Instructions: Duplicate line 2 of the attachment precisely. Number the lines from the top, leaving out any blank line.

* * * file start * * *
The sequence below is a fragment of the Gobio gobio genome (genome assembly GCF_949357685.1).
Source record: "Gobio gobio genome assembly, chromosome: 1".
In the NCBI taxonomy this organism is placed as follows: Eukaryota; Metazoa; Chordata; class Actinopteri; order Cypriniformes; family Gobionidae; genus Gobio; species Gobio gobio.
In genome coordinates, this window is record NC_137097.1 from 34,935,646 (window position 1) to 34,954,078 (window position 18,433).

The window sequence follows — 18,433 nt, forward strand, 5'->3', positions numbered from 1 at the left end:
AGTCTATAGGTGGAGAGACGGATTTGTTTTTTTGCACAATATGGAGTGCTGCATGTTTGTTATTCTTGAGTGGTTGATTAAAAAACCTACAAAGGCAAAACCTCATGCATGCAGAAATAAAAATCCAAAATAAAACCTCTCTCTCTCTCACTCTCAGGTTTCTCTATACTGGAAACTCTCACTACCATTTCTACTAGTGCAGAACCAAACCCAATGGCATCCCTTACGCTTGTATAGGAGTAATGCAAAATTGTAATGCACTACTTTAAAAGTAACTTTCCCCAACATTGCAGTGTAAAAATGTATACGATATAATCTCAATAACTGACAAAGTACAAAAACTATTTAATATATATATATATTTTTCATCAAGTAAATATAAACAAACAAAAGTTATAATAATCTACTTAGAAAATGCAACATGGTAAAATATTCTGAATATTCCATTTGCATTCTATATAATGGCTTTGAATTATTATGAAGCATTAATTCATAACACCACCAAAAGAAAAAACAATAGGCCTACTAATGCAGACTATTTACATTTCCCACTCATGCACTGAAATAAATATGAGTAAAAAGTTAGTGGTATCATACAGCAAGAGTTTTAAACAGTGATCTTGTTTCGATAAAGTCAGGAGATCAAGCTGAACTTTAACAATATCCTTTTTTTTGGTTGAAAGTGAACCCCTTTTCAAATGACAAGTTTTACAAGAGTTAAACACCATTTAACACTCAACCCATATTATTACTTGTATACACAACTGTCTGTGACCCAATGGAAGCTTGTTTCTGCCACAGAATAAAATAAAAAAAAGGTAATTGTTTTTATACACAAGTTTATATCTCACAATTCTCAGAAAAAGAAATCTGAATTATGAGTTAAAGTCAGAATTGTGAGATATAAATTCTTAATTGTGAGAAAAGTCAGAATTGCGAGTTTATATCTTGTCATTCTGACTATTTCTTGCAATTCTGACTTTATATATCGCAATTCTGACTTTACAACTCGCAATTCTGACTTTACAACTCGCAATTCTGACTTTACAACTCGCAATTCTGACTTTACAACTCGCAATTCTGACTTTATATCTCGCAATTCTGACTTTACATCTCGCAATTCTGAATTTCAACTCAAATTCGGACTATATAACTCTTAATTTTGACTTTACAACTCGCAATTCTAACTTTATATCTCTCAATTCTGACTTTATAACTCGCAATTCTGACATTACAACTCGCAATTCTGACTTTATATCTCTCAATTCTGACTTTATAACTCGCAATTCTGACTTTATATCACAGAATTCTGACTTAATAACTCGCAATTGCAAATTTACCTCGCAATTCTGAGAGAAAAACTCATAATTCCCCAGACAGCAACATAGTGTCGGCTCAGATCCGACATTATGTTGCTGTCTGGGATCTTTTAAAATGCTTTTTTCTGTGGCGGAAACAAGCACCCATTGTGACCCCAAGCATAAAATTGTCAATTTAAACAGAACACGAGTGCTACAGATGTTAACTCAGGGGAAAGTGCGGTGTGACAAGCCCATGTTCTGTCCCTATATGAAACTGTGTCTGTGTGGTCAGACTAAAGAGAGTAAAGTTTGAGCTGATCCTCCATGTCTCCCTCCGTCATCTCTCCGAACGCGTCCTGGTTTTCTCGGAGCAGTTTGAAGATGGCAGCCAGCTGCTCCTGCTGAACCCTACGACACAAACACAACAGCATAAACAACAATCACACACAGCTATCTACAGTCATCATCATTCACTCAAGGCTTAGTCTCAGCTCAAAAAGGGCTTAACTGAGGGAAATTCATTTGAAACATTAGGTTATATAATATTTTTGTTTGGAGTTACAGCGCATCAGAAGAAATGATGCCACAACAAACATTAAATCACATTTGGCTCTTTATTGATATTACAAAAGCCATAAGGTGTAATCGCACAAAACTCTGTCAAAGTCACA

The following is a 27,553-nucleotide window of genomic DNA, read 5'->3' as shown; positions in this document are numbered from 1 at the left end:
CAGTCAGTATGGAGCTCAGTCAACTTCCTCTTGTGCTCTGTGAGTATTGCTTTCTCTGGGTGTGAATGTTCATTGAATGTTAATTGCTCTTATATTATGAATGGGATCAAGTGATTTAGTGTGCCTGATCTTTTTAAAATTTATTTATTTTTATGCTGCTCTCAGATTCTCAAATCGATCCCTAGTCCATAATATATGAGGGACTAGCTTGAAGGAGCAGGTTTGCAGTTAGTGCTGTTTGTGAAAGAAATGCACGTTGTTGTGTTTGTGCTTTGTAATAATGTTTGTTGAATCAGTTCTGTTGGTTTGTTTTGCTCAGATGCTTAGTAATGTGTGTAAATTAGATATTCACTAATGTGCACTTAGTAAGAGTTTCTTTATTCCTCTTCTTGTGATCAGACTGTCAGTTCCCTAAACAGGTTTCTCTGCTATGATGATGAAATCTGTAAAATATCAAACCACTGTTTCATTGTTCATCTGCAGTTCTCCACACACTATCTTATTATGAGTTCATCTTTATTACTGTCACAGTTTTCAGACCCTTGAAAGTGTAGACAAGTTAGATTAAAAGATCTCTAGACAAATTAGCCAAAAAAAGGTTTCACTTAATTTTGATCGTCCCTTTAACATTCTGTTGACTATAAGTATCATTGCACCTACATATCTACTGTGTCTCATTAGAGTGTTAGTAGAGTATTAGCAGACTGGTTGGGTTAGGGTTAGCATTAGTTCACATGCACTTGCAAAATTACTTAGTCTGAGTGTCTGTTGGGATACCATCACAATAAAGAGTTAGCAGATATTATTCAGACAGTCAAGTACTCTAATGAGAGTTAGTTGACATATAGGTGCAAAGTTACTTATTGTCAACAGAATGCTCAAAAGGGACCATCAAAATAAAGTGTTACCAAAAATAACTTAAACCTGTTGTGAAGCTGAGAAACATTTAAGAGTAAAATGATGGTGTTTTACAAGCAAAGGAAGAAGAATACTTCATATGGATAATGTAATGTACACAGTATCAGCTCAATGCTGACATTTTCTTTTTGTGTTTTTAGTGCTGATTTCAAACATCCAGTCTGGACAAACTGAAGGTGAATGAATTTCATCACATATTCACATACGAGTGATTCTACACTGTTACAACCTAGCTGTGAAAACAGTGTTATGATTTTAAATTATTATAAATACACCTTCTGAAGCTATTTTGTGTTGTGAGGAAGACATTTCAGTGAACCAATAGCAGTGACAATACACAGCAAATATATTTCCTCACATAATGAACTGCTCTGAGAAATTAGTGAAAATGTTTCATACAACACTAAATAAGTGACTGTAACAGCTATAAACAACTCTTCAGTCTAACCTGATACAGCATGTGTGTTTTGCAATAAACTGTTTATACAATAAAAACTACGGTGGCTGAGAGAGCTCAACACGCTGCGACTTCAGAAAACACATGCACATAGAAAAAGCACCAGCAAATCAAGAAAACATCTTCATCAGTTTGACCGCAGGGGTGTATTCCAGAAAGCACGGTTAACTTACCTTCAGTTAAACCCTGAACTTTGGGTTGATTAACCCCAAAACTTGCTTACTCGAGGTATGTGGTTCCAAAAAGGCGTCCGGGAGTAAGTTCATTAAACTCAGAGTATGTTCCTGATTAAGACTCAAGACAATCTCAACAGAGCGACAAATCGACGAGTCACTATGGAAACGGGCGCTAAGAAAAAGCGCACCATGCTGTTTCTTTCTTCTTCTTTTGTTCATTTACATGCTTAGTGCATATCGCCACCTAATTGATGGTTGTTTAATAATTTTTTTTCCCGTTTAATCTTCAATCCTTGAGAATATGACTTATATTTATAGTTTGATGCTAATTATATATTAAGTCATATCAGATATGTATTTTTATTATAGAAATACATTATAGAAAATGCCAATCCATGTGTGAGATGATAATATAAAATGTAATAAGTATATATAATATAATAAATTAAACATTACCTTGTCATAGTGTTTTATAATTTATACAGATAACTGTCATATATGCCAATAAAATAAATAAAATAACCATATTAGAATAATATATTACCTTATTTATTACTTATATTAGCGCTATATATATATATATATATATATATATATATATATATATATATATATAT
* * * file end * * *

Source record: "Gobio gobio genome assembly, chromosome: 1".